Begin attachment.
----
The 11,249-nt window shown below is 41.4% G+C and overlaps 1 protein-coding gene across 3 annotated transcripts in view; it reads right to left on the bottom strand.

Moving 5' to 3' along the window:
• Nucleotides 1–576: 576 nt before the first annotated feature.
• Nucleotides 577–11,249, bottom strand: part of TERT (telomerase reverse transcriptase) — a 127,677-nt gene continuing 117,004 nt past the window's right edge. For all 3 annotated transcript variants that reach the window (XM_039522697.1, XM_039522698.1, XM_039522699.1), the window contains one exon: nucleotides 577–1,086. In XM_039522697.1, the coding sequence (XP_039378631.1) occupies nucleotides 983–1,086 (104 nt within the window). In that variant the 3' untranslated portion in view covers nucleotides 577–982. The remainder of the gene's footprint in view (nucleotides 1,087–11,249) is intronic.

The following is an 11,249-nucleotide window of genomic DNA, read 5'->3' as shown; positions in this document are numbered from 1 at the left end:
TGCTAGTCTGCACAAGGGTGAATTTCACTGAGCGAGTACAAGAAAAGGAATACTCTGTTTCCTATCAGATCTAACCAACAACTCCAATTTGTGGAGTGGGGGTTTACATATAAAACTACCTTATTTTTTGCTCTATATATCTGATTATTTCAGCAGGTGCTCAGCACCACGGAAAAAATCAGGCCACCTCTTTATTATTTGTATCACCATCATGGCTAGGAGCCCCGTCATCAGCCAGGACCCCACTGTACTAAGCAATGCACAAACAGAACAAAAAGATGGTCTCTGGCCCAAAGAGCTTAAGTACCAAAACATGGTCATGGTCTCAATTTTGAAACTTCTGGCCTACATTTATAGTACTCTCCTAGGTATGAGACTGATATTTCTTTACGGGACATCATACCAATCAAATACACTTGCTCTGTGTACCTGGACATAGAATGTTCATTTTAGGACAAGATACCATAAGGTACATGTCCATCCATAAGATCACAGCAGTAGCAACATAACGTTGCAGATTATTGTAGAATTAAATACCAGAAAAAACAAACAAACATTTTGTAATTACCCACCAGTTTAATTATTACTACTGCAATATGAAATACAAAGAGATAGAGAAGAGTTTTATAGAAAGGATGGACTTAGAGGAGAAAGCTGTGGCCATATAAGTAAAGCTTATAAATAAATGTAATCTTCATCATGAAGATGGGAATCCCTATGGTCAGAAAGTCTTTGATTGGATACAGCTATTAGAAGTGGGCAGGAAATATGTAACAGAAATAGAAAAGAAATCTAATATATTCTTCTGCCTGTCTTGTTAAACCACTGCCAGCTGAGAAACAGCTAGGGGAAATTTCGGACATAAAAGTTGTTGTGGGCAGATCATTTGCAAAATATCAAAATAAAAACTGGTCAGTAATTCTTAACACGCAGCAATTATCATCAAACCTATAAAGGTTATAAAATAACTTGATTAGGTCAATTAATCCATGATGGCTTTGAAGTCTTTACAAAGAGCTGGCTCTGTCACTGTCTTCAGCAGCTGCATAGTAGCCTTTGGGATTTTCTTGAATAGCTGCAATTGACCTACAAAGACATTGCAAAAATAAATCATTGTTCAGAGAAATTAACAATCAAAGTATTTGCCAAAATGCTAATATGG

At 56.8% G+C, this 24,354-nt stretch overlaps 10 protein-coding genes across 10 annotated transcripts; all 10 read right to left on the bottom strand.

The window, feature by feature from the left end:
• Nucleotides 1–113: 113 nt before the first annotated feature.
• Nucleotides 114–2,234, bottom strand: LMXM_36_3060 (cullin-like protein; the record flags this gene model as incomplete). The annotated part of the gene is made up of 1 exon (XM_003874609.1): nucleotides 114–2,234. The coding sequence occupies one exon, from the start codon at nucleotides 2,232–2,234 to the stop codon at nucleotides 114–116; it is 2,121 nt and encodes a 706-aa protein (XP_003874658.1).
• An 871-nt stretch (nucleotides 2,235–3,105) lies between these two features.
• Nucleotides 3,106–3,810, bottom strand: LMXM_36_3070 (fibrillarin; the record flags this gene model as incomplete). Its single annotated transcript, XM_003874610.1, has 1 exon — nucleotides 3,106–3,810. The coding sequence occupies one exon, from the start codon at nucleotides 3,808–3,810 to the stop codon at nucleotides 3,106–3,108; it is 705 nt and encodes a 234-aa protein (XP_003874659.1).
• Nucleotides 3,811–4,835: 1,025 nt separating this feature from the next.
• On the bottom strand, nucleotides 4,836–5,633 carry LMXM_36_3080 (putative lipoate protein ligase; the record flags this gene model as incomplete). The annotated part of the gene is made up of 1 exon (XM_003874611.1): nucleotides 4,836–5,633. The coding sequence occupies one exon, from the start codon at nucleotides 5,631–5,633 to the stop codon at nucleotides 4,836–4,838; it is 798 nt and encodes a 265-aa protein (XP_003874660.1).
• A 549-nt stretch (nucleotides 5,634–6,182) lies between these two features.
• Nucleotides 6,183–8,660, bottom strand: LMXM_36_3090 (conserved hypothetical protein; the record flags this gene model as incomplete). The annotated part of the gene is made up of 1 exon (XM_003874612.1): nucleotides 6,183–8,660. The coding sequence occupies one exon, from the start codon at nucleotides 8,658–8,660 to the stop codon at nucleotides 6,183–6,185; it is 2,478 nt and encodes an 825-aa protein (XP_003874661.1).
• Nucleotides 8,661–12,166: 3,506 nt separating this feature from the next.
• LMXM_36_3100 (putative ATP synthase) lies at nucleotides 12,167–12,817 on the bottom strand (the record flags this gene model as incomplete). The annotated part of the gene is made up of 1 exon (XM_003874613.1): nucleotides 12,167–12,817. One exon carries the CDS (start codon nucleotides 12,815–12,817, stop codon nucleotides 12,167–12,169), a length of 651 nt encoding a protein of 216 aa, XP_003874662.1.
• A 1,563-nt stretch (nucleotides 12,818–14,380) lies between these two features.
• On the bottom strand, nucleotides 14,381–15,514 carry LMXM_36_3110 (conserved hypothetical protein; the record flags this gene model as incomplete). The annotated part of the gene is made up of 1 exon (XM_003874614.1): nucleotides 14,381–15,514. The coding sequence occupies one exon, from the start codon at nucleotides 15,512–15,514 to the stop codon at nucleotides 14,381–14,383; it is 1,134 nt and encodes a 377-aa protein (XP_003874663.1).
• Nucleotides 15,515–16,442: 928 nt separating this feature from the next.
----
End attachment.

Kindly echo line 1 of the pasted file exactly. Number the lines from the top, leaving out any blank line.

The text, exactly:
The 11,249-nt window shown below is 41.4% G+C and overlaps 1 protein-coding gene across 3 annotated transcripts in view; it reads right to left on the bottom strand.